_{9}). It is shown that all knowledge measures can provide this ranking order. This example tells us that our proposed knowledge measure is effective to distinguish the knowledge amount of different AIFSs.

**Example**

**3.**

^{0.5}, A

^{2}, A

^{3}and A

^{4}can be regarded as “More or less LARGE”, “Very LARGE”, “Quite very LARGE”, and “Very very LARGE”, respectively.

^{0.5}to A

^{4}, the uncertainty hidden in them becomes less and the knowledge amount conveyed by them increases. So the following relations hold:

_{ZL}, E

_{BB}, E

_{VS}, E

^{2}

_{HC}, and knowledge measures K

_{SKB}, K

_{N}, and K

_{G}are employed to facilitate analysis. In Table 3, we present the results obtained based on different measures to facilitate comparative analysis.

^{0.5}when entropy measures E

_{ZL}, E

_{BB}, and E

_{SK}are applied. The ranking orders obtained based on these measures are listed below.

^{2}

_{HC}and E

_{VS}perform well. This illustrates that these entropy measures are not robust enough to distinguish the uncertainty of AIFSs with linguistic information.

_{SKB}, K

_{N}, and K

_{G}are also not reasonable, which are shown as the equations below.

_{S}indicates that:

_{SVB}, K

_{N}, and K

_{G}are not suitable for differentiating the knowledge amount conveyed by AIFSs. The effectiveness of our proposed knowledge measure K

^{I}is indicated by this example once again.

_{ZL}, E

_{BB}, E

_{SK}, E

_{VS}, and E

^{2}

_{HC}perform poor because of their lack of robustness and discriminability. Our proposed knowledge measure performs much better than knowledge measures K

_{SVB}, K

_{N}, and K

_{G}.

## 5. Application in Solving Intuitionistic Fuzzy MADM

_{i}with respect to the attribute A

_{j}, provided by the decision-maker in the form of an intuitionistic fuzzy value.

_{i}can be aggregated to an intuitionistic fuzzy value z

_{i}, which is expressed as:

_{i}) and accuracy function H(z

_{i}) of z

_{i}($i=1,2,\cdots ,m$) can be calculated as:

**Example**

**4.**

- G
_{1}: A cell phone company. - G
_{2}: A food company. - G
_{3}: An automobile sales company. - G
_{4}: A computer company. - G
_{5}: a TV company.

- A
_{1}: The investment risk. - A
_{2}: The capital gain. - A
_{3}: The social and political impact. - A
_{4}: The environmental impact.

**Case**

**1.**

_{1}= <0.3738, 0.5218>, Z

_{2}= <0.6203, 0.2962>, Z

_{3}= <0.5568, 0.3327>,

_{4}= <0.4787, 0.3323>, Z

_{5}= <0.5776, 0.1990>.

_{1}) = −0.1480, S(Z

_{2}) = 0.3241, S(Z

_{3}) = 0.2240, S(Z

_{4}) = 0.1464, S(Z

_{5}) = 0.3787.

**Case**

**2.**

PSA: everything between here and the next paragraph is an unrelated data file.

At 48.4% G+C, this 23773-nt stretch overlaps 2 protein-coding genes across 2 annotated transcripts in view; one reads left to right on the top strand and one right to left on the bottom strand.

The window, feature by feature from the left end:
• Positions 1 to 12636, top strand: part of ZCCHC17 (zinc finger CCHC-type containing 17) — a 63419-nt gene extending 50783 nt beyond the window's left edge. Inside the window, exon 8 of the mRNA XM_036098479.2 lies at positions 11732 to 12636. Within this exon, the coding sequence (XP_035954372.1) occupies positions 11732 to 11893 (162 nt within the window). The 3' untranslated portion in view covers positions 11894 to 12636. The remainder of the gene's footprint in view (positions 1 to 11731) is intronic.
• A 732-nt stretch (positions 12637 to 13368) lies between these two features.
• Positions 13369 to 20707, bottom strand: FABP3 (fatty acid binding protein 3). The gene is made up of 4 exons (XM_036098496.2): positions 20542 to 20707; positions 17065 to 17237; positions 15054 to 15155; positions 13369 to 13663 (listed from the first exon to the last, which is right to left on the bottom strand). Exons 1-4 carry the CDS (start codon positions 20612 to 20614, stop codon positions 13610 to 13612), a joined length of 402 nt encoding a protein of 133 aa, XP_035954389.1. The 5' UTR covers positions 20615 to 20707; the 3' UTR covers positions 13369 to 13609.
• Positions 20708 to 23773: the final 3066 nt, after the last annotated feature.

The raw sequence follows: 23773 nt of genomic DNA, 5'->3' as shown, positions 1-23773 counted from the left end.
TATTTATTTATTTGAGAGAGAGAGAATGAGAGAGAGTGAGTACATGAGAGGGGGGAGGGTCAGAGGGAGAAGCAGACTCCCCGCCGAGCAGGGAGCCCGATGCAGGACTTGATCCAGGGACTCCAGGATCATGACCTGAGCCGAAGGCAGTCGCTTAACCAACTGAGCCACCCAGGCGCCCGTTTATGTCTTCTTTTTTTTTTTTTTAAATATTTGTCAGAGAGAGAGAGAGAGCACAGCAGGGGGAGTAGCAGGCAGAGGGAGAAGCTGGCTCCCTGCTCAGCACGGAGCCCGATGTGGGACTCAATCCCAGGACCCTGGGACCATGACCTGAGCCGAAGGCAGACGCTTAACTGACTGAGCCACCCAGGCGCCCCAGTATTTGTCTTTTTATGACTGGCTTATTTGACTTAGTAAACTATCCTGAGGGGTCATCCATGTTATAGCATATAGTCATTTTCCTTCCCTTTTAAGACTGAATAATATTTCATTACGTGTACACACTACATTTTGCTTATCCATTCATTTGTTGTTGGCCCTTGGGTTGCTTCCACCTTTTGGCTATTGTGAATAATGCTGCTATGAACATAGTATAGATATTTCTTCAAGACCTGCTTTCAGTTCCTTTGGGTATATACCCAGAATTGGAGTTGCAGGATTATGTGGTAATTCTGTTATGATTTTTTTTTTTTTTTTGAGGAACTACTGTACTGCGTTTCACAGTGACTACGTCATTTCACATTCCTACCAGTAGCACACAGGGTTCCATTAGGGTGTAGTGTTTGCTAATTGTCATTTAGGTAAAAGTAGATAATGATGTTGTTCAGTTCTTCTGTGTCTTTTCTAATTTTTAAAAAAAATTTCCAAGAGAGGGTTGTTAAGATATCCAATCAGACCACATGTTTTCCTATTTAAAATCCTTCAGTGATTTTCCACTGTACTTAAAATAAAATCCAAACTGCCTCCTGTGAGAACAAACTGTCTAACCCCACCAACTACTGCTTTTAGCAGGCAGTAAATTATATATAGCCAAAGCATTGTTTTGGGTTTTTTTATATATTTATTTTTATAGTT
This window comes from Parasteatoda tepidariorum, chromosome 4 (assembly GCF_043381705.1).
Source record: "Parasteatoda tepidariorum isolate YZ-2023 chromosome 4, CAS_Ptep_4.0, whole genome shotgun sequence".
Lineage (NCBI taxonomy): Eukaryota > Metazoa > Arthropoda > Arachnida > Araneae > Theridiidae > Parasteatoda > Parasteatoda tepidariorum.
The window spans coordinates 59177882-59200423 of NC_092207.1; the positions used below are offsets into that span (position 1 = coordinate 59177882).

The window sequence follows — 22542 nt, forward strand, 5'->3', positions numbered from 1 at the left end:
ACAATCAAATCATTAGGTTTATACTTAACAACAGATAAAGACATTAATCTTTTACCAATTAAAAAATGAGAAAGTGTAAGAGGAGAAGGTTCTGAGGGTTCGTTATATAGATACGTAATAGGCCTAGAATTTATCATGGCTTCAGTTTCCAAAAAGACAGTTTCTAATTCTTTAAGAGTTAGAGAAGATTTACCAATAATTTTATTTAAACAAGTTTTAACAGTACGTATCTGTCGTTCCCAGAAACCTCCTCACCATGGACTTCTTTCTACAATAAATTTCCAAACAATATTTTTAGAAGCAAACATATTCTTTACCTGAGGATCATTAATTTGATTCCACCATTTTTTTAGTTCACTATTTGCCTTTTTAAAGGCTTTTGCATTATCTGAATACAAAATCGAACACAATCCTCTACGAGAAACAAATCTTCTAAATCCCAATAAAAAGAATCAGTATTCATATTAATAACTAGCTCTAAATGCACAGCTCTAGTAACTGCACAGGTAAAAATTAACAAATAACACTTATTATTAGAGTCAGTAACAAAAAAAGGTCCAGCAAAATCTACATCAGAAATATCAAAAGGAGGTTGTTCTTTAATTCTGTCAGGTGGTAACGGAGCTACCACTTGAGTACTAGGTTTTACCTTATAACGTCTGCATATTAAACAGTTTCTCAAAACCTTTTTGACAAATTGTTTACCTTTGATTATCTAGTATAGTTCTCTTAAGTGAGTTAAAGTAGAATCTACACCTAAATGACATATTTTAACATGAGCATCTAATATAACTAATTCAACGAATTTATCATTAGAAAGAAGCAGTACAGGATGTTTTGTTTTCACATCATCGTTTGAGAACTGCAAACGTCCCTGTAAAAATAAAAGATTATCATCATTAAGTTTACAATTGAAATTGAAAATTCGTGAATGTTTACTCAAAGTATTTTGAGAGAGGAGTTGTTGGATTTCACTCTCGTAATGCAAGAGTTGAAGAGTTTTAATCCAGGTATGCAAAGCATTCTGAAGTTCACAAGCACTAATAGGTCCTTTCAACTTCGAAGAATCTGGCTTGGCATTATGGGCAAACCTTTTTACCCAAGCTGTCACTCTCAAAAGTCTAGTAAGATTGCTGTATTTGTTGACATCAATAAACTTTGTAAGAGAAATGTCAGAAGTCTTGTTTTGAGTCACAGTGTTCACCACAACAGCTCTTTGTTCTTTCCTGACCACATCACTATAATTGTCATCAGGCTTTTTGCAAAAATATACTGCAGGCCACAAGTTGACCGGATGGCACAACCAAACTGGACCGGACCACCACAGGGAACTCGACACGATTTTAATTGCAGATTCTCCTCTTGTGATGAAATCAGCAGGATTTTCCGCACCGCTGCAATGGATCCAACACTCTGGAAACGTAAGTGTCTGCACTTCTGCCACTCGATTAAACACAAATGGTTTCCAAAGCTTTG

_{1}= <0.4259,0.4697>, Z

_{2}= <0.6459,0.2806>, Z

_{3}= <0.5561,0.3493>,

_{4}= <0.5616,0.2740>, Z

_{5}= <0.5660,0.2064>.

_{1}) = −0.0438, S(Z

_{2}) = 0.3562, S(Z

_{3}) = 0.2069, S(Z

_{4}) = 0.2876, S(Z

_{5}) = 0.3596.

_{S}and the method in Reference [44] can take G

_{5}as the best choice for investment. Even though the order between G

_{3}and G

_{4}obtained by our method is different from that obtained by Xia and Xu’ method, this difference has no effect on choosing the best company to invest. Actually, the solution of an MADM problem only concerns the best alternative. The order of other alternatives is beyond the ultimate goal of an MADM problem.

## 6. Conclusions

## Author Contributions

## Funding

## Conflicts of Interest

## References

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E_{ZL} | E_{BB} | E_{SK} | E_{VS} | E^{2}_{HC} | K_{SKB} | K_{N} | K_{G} | K_{S} | |
---|---|---|---|---|---|---|---|---|---|

A_{1} = <x,0.5,0.5> | 1 | 0 | 1 | 1 | 0.5 | 0.5 | 0.8660 | 0.5000 | 0.5 |

A_{2} = <x,0.25,0.25> | 1 | 0.5 | 1 | 1 | 0.6250 | 0.25 | 0.4330 | 0.2500 | 0.1038 |

A_{3} = <x,0.25,0.5> | 0.7500 | 0.2500 | 0.6667 | 0.9387 | 0.6250 | 0.5417 | 0.7089 | 0.5313 | 0.2945 |

A_{4} = <x,0.2,0.3> | 0.9 | 0.5 | 0.8750 | 0.9855 | 0.6200 | 0.3125 | 0.4259 | 0.3250 | 0.1106 |

E_{ZL} | E_{BB} | E_{SK} | E_{VS} | E^{2}_{HC} | K_{SKB} | K_{N} | K_{G} | K_{S} | |
---|---|---|---|---|---|---|---|---|---|

A_{1} = <x,0.7,0.2> | 0.5 | 0.1 | 0.3750 | 0.7878 | 0.4600 | 0.7625 | 0.8185 | 0.7250 | 0.5344 |

A_{2} = <x,0.5,0.3> | 0.8 | 0.2 | 0.7143 | 0.9635 | 0.6200 | 0.5429 | 0.7000 | 0.5200 | 0.3211 |

A_{3} = <x,0.5,0> | 0.5 | 0.5 | 0.5 | 0.5 | 0.5 | 0.5000 | 0.5000 | 0.6250 | 0.2500 |

A_{4} = <x,0.5,0.5> | 1 | 0 | 1 | 1 | 0.5 | 0.5000 | 0.8660 | 0.5000 | 0.5000 |

A_{5} = <x,0.5,0.4> | 0.9 | 0.1 | 0.8333 | 0.992 | 0.58 | 0.5333 | 0.7810 | 0.5050 | 0.3950 |

A_{6} = <x,0.6,0.2> | 0.6 | 0.2 | 0.5 | 0.849 | 0.56 | 0.6500 | 0.7211 | 0.6400 | 0.3919 |

A_{7} = <x,0.4,0.4> | 1 | 0.2 | 1 | 1 | 0.64 | 0.4000 | 0.6928 | 0.4000 | 0.2948 |

A_{8} = <x,1,0> | 0 | 0 | 0 | 0 | 0 | 1 | 1 | 1 | 1 |

A_{9} = <x,0,0> | 1 | 1 | 1 | 1 | 0 | 0 | 0 | 0 | 0 |

**Table 3.**Comparative results of all AIFSs with respect to B (counter-intuitive results are in bold type).

E_{ZL} | E_{BB} | E_{SK} | E_{VS} | E^{2}_{HC} | K_{SKB} | K_{N} | K_{G} | K_{S} | |
---|---|---|---|---|---|---|---|---|---|

A^{0.5} | 0.4291 | 0.0683 | 0.3518 | 0.5640 | 0.3355 | 0.7899 | 0.8680 | 0.7633 | 0.6532 |

A | 0.4400 | 0.0800 | 0.4073 | 0.5233 | 0.3280 | 0.7563 | 0.8641 | 0.7600 | 0.6564 |

A^{2} | 0.2160 | 0.0760 | 0.1677 | 0.3369 | 0.2891 | 0.8782 | 0.8950 | 0.8828 | 0.7579 |

A^{3} | 0.1364 | 0.0752 | 0.1101 | 0.2212 | 0.2602 | 0.9074 | 0.9108 | 0.9230 | 0.8157 |

A^{4} | 0.1082 | 0.0800 | 0.0950 | 0.1612 | 0.2397 | 0.9125 | 0.9133 | 0.9337 | 0.8395 |

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**MDPI and ACS Style**

Wang, G.; Zhang, J.; Song, Y.; Li, Q.
An Entropy-Based Knowledge Measure for Atanassov’s Intuitionistic Fuzzy Sets and Its Application to Multiple Attribute Decision Making. *Entropy* **2018**, *20*, 981.
https://doi.org/10.3390/e20120981

**AMA Style**

Wang G, Zhang J, Song Y, Li Q.
An Entropy-Based Knowledge Measure for Atanassov’s Intuitionistic Fuzzy Sets and Its Application to Multiple Attribute Decision Making. *Entropy*. 2018; 20(12):981.
https://doi.org/10.3390/e20120981

**Chicago/Turabian Style**

Wang, Gang, Jie Zhang, Yafei Song, and Qiang Li.
2018. "An Entropy-Based Knowledge Measure for Atanassov’s Intuitionistic Fuzzy Sets and Its Application to Multiple Attribute Decision Making" *Entropy* 20, no. 12: 981.
https://doi.org/10.3390/e20120981